Different Types of Cloud Environments Explained
In the past few months, with employees everywhere going remote, the adoption of cloud-based technology in law firms has reached all new heights. In contrast to on-premises servers (which store a firm’s files locally), cloud-based solutions securely store files on a virtual server.
With so many different types of cloud environments available, it can be hard to determine which one is best suited to your business’s needs. This article aims to lay out the different cloud environments available, including public, private, and hybrid, and distinguish what makes each one unique.
Public Cloud Environment
Also referred to as shared cloud environments, the public cloud is the most popular type of cloud environment. Managing a server can be a lot of work. In this scenario, since the server is not privately owned by the firm, there is less maintenance required on the firm’s end. While there is usually a maintenance cost built into the purchase price of the cloud environment, firms have less to worry about knowing that the provider will handle many maintenance-related tasks. Public cloud vendors provide first-rate premises security and temperature-controlled facilities for their data centers.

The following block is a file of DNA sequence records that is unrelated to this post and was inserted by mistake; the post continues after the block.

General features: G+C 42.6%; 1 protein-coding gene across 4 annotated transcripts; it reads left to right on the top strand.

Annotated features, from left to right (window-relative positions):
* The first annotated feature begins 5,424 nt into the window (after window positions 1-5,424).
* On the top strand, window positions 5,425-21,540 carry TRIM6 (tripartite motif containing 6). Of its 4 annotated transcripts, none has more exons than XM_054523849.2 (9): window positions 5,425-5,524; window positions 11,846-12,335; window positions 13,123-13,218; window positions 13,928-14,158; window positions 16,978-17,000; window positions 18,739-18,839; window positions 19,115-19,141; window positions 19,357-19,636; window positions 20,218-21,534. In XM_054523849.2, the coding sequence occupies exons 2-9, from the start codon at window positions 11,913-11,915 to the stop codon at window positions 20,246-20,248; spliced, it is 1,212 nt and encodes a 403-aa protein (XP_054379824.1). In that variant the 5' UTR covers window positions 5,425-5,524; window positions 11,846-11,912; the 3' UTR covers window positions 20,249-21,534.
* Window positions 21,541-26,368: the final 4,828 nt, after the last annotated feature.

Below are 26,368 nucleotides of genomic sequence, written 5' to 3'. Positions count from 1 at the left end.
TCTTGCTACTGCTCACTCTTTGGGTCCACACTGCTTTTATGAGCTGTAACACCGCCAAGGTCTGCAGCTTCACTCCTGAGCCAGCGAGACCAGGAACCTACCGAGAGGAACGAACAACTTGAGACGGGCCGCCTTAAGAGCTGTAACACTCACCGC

Private Cloud Environment
A private cloud environment is typically established and managed by one company, frequently the provider of legacy (non-cloud) application; however, the name can be a little bit misleading. While it might give the impression that it is more secure than a public cloud, it is not inherently more secure than a public cloud environment. A private cloud environment stores its data on remote servers that are frequently shared among many users or even firms, which can cause slowdowns if many are using it simultaneously.
Hybrid Cloud Environment
The term hybrid cloud refers to a scenario where a firm’s data and applications are on a combination of public (or private) cloud environments along with on-premises servers. While this sounds like a good middle ground between public and private servers, it is generally only used by firms who are reluctant to put all of their data into the cloud (for example, they may decide to host financial data locally with matter management information on a public cloud). Firms that use hybrid cloud environments must decide what data they want on the cloud and the data they prefer to store locally; this can create confusion about what can and can’t be accessed remotely. Hybrid cloud environments also contribute to the siloing of data, as the data and applications scattered across remote and local environments rarely work seamlessly together.